When Swift was in her “dating a Kennedy” era, she straight up bought a Hyannis Port mansion across the street from the Kennedy Compound. Swift and Conor Kennedy’s breakup doesn’t even factor into the top-100 most haunted things to happen near that place. She sold it shortly thereafter.
Swift bought her first two penthouse units in Tribeca’s Sugar Loaf Building in 2014 for $19.95 million. What’s ironic is she bought this prime NYC real estate from Peter Jackson, and at a combined 8,000 square feet with the wall knocked out, the penthouse is probably the single-least hobbit home–esque apartment in the entire borough. Except for the baking-cookies part — that’s a little hobbit-ish. Swift has treated this building like her own personal Sims 4: City Living property, continuing to buy more units and rearrange walls to create one massive downtown home. The Journal puts a lot of emphasis on how she built a custom private garage in the space, which really doesn’t feel necessary considering she travels in and out of there by suitcase. The publication estimated the value of her Tribeca holdings at $45 million.
When Swift did the rite of passage that is Vogue’s “73 Questions” series in 2016, she welcomed the magazine to a very homey, warm space. It was surprising — not because this came years before the cottagecore of evermore but because she is known to live in ritzy Beverly Hills. This wasn’t the sprawling, Old Hollywood manse she bought for $25 million from the Goldwyn (as in Metro-Goldwyn-Mayer) family the year prior. It was filmed in her Los Angeles “starter house,” which had an incongruously New England–style exterior and which she sold in 2018 for $4 million (after buying for $3.55 million in 2011). That was the year she also sold a second four-bedroom home she owned in Beverly Hills that she used as the “guest house.” Swift successfully petitioned for the house to get historic-landmark status in 2017, and the Journal puts its 2023 estimated value at $70 million. We love seeing Swift align herself with Old Hollywood now that she’s working on making her debut feature. The eras are in sync.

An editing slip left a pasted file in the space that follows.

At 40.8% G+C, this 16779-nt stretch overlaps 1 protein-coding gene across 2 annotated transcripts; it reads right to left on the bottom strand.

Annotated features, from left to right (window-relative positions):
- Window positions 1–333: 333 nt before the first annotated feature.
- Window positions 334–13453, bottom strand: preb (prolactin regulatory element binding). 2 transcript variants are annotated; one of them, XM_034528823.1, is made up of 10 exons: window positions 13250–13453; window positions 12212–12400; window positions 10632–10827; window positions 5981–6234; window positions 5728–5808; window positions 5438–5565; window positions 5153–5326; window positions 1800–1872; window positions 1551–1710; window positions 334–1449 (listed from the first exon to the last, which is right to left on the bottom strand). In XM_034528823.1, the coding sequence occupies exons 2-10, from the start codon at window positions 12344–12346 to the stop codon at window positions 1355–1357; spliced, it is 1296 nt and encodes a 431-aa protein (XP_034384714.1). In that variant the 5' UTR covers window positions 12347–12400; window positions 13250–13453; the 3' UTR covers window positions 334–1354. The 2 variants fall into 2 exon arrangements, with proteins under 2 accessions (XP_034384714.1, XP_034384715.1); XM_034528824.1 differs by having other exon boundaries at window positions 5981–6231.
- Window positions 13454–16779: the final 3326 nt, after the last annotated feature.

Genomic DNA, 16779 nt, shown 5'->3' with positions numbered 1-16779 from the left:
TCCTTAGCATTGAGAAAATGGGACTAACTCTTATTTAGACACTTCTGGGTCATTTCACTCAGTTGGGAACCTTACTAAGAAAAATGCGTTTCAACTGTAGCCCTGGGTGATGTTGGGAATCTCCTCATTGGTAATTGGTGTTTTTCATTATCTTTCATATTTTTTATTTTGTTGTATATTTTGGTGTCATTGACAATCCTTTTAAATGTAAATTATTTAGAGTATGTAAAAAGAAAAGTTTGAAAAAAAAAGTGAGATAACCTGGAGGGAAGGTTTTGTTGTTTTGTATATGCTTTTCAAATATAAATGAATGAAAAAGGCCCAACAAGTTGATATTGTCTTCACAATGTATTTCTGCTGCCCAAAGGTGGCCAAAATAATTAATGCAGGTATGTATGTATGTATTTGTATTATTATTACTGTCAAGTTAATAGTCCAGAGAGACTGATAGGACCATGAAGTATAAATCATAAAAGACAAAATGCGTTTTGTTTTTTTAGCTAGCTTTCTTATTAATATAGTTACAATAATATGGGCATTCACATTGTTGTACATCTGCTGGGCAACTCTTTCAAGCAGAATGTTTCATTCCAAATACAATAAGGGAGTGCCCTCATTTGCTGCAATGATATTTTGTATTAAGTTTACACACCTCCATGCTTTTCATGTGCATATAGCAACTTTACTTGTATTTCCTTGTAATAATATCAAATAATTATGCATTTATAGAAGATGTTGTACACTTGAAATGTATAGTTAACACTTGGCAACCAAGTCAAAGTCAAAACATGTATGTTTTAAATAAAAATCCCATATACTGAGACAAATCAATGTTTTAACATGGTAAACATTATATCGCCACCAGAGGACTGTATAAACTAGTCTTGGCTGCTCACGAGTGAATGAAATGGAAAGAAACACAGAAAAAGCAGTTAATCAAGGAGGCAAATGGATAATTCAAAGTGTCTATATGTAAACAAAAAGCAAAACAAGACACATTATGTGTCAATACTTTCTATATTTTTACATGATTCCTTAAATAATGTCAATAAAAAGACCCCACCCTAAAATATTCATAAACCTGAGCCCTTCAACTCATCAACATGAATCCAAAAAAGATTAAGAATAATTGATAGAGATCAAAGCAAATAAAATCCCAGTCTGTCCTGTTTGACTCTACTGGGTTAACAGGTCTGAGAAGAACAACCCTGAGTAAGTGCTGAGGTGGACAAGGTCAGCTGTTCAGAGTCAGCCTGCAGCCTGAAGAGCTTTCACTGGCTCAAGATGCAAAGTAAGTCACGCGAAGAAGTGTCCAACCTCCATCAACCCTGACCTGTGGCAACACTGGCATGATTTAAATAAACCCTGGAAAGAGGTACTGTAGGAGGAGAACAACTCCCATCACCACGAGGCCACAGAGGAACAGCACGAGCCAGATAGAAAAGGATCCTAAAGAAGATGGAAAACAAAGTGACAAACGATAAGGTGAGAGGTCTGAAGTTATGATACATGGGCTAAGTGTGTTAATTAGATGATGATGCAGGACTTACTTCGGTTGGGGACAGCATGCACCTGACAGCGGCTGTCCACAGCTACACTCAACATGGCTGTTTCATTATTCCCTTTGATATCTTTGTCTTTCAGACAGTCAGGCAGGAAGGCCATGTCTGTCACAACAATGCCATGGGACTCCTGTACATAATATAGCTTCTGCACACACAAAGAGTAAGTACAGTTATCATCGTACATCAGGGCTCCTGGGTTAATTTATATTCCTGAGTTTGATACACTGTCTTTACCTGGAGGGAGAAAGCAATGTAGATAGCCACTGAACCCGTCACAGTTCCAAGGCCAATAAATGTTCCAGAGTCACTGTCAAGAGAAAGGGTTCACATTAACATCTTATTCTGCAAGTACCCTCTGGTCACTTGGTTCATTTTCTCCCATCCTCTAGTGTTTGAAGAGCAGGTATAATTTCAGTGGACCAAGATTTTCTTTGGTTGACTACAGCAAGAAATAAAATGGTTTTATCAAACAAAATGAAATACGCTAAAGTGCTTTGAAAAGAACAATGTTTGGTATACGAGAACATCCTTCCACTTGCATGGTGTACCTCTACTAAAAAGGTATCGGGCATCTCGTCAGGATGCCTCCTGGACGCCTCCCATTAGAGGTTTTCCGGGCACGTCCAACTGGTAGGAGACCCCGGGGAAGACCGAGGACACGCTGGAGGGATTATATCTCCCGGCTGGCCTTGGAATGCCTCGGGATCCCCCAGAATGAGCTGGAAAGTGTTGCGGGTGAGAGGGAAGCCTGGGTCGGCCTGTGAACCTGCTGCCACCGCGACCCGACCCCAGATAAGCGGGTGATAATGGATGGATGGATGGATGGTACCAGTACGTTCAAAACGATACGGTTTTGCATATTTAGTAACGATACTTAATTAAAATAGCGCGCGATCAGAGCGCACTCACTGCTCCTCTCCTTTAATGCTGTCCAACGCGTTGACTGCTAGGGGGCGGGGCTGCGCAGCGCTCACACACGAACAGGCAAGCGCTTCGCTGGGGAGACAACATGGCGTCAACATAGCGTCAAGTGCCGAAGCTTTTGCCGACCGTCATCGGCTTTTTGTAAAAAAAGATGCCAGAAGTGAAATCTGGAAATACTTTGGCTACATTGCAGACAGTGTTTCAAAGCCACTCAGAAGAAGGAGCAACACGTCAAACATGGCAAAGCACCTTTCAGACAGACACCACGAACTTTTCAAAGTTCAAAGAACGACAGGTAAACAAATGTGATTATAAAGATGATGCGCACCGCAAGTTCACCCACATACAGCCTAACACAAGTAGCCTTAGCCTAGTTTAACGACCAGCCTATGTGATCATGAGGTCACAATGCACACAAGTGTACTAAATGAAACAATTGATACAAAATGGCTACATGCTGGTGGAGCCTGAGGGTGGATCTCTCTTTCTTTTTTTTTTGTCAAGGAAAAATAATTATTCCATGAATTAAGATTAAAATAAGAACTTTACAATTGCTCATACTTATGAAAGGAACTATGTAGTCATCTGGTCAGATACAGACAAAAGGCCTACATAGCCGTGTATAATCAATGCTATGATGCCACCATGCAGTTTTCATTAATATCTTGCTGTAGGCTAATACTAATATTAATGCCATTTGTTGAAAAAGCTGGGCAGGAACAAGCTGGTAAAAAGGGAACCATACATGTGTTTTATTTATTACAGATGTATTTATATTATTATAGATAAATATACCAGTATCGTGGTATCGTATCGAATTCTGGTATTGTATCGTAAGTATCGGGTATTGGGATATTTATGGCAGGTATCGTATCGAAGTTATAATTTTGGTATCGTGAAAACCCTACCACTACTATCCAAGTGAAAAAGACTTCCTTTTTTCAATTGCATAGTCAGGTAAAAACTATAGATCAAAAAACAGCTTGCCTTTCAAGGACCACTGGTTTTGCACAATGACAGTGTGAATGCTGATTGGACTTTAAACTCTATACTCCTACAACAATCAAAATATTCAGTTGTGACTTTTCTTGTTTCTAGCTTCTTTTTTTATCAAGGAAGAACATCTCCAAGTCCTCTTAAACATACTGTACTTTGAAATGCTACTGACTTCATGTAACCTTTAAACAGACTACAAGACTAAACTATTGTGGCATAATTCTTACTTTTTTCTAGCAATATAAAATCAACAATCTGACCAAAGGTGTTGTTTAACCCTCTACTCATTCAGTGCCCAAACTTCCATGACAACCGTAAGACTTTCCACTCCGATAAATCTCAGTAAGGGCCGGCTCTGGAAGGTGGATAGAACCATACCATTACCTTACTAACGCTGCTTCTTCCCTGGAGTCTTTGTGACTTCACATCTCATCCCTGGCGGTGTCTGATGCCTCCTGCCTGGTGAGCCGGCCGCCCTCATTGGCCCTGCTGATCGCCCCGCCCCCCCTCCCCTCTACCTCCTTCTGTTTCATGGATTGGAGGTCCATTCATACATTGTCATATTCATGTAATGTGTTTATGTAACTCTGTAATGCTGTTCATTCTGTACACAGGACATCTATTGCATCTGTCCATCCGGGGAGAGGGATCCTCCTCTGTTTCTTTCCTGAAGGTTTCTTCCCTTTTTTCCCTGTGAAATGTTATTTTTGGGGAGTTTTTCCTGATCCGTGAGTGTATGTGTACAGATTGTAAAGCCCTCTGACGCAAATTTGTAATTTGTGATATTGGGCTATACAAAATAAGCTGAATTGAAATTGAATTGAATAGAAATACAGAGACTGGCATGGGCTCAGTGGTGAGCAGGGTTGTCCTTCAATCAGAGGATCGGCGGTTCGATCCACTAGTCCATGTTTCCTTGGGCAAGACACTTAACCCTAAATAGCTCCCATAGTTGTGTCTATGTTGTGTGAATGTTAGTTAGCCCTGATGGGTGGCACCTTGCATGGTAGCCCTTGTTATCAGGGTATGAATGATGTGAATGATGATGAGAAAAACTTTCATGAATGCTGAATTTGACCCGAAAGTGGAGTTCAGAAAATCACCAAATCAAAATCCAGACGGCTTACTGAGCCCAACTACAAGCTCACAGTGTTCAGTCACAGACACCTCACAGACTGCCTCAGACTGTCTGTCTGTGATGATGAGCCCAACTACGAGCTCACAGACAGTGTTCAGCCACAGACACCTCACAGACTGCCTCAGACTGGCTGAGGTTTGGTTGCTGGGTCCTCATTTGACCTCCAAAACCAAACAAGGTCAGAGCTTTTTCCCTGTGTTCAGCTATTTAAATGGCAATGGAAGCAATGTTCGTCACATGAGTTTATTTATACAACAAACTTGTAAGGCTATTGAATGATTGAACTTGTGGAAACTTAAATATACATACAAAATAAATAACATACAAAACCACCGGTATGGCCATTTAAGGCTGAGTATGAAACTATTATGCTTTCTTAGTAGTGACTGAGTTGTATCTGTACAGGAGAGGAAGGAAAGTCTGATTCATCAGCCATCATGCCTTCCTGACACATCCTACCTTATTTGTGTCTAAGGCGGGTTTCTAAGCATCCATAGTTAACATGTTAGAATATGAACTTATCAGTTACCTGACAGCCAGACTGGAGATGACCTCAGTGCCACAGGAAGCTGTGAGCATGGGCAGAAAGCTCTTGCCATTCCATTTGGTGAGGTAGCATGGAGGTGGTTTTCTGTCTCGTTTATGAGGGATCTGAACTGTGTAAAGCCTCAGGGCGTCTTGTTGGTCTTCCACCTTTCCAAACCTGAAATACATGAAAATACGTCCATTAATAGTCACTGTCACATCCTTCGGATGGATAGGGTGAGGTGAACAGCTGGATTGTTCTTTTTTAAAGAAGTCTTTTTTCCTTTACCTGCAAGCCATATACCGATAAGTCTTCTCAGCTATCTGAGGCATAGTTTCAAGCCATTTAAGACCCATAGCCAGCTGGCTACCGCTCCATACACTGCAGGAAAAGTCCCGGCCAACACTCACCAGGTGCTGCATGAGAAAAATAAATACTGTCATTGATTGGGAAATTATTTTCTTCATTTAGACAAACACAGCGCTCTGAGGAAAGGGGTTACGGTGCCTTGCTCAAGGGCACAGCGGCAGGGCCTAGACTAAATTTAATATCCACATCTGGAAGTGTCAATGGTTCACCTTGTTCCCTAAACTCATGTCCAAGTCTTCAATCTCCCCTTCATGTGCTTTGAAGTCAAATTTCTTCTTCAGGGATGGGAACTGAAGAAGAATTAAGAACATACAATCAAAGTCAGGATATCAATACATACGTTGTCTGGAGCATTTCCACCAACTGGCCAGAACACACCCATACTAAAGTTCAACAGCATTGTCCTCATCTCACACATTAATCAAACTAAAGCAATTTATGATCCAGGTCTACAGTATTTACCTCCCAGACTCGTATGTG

Swift’s stately mansion in Westerly, Rhode Island, sits atop the biggest hill in the area, so she’s quite literally the monster on the hill. It’s also so forward-thinking — and, frankly, so Greta Thunberg of her — that she bought a beach house so high above sea level. This property, with 700 feet of New England shoreline, is best known as Swift’s Fourth of July headquarters during her “squad” heyday, and it gave us many good celeb-filled Instagram moments. She also used it as inspo for “the last great american dynasty,” which, okay! If Swift is going to have a Grey Gardens moment 50 years from now, holed up and feeding hundreds of cats with Karlie Kloss, this is the house where it’ll happen.
The Cornelia Street apartment in the West Village was — gasp! — a rental and really shouldn’t even be on this list at all, but it was ground zero for her relationship with Alwyn, and Swifties make pilgrimages there to this day. The apartment’s namesake song represents that last sweet summer before we were collectively battered down by the pandemic, when the Swifties among us still held on to hope that one day we’d find that perfect relationship or, even better, that perfect apartment. Mostly it gets the top spot because location, location, location!